Wednesday, April 13, 2011

Apollo's Angel

I am currently reading APOLLO'S ANGELS: A HISTORY OF BALLET by Jennifer Homans.

When I tell someone, they glaze over a bit because Ballet of course has a reputation for um..a kind of staid quality.. In the beginning portions of this book it is clear the author (an ex-ballerina) is going to lay some heavy details on the reader. Homans cannot and should not go around these details ( the monotonous ins and outs of french court life and it's rules, both artistic and political WITH vintage diagrams) because obviously they paint a larger picture.
The book's title hails from the early French court performances in which Kings and later, professional men dramatically ( and literally) likened themselves to the God Apollo. In essence, ballet afforded these ''french gods'' a way to express their privilege and divinity to the masses.

Gratefully homans soon discuses the Iconic Ballerina, whom in the beginning phases of ballet were prohibited since any important court ritual was taken solely by men. Woman's bodies moving and expressing virtuosity was too much to withstand for the time. When the female ballet figure did come along, it folded in the essential ingredients for what would become modern classical ballet. Sex, Grace, Mystery, emotion AND virtuosity. Not to say men cannot imbue those elements, but the ballerina would secure it's place within the art. ( partly due to obvious character restrictions on females... partly due to obvious biological advantages).

I was intrigued to learn per usual, the tastiest part of any art form mimics ( in this case quite literally) the street. There is too much to reiterate , but to put it plainly, the first ballerinas of note Marie Sallé ( French) and Carmargo ( Italian/Spanish) turned the french noble style into a distinctly feminine direction with a contemporary taste for eroticism. Interesting too, Ballet is a tradition who's rules and styles are primarily passed down through word of mouth, due to it's lack of text to support Ballet's many shifts and progressions.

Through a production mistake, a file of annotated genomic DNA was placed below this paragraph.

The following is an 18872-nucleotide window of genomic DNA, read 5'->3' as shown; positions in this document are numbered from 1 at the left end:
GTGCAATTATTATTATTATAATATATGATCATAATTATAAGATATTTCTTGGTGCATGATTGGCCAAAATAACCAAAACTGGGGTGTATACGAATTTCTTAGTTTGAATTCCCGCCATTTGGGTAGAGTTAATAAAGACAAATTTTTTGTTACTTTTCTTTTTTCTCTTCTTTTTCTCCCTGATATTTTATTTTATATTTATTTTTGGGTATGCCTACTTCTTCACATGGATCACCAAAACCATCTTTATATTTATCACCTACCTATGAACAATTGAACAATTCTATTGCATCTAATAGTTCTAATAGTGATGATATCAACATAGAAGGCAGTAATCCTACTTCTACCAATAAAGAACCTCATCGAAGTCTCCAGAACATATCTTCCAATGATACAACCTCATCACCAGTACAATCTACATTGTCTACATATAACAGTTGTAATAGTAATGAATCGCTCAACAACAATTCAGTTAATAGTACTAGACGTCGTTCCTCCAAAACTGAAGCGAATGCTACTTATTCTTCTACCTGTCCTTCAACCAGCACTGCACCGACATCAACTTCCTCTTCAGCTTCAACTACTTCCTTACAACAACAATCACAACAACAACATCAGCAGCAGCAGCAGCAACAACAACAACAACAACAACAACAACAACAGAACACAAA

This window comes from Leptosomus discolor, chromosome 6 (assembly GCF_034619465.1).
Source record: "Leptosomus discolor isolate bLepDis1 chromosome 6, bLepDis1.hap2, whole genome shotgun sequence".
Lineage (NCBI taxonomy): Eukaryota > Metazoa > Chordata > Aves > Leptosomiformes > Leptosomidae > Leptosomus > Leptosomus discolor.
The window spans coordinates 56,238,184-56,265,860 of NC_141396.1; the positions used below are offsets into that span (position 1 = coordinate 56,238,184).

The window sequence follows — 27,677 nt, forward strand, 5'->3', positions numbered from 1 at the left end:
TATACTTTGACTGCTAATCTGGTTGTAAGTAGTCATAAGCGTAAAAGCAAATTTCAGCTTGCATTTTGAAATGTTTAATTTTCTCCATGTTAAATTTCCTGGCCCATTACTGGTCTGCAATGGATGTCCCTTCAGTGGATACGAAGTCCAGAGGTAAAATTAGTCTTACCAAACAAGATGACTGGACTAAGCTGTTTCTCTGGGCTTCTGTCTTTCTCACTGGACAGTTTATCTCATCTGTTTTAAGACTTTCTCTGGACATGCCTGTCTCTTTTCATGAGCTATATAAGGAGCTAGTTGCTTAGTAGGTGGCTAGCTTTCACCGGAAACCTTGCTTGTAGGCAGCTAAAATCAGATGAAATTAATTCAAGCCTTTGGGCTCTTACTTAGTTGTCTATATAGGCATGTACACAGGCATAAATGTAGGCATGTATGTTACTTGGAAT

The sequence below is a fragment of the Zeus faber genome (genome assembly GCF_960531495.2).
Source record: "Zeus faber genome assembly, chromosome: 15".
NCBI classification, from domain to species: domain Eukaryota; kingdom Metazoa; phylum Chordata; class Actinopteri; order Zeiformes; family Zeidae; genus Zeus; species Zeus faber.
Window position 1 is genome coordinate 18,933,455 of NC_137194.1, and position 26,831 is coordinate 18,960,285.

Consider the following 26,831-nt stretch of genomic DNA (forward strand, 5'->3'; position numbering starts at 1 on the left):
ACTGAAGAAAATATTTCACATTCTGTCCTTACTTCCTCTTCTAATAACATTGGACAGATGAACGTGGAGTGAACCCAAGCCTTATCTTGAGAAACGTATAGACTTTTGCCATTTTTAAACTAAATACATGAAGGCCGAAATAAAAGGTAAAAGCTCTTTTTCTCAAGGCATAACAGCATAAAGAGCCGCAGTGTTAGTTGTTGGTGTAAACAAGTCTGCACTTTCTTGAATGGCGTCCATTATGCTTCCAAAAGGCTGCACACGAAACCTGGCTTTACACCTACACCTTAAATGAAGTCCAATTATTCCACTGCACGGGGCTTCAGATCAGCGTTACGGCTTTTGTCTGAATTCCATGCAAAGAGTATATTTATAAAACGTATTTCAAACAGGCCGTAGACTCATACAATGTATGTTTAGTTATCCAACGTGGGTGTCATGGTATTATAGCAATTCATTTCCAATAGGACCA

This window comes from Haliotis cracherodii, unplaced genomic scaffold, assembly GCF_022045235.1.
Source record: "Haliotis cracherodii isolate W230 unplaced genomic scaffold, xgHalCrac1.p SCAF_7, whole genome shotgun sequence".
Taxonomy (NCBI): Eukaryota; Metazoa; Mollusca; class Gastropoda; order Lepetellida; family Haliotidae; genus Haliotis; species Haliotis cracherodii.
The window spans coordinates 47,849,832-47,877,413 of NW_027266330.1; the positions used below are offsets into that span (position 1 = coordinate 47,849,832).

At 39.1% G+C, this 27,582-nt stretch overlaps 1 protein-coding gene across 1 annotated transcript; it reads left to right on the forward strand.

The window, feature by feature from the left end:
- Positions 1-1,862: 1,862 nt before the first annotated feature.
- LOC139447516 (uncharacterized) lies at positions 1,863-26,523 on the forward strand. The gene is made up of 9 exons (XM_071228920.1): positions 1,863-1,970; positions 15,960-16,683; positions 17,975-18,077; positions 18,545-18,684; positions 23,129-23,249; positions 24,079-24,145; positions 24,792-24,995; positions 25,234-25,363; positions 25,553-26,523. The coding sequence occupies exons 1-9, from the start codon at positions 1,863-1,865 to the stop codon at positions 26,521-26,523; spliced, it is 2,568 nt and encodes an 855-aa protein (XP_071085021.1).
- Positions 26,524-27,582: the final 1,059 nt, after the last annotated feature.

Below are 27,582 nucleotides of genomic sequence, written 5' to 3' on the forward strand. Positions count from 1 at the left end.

I learned (To no surprise) early female ballet dancers were often also esteemed courtesans. .....While not exactly what we generally accept as 'femisism', it did afford them financial , moral ( often corporal) freedom from their husbands and parents since their employ fell under the king. Unprecedented female Independence.

Still, choosing an unorthodox path, the successful ballerina had to be cunning, beautiful, artistically talented and lucky to travel from one end of her life to the other without financial and social ruin. Which makes my favorite example Marie Sallé .....born in 1707.

Despite Marie Sallé's great beauty, she boldly refused the courtesan route... Voltaire once called her " the cruel prude" :) She hailed from a ''lowly'' social position in France as a fairground performer and rose to prestige ( In London) by proving dance could express essential human truths at times better than the printed word. She tossed aside masks and requisite court clothing of the time ( masks and hoop skirts), dressing plainly ( but revealing) in draped chiffon. , .

She hiked up her dress ( gasp !) to reveal her ankle , showcasing fine and fancy foot work ( oh the cheek on that girl!!). She was the first to instinctively meld sex and ballet. With unconventional virtuosity, she displayed great emotion, which for the time was stark and disarming. She used natural gesture to add sugar to sometimes unpalatable court artifice and structure.

After a long, successful career Marie Sallé returned to Paris and lived a quiet life with an Englishwoman named Rebbecca Wick, to whom upon her death in 1756, left all her worldly possessions.

Below are some sculpture I found online in her likeness at a French estate ... they are so beautiful and mysterious and perfectly Marie in a way .. objet d'art .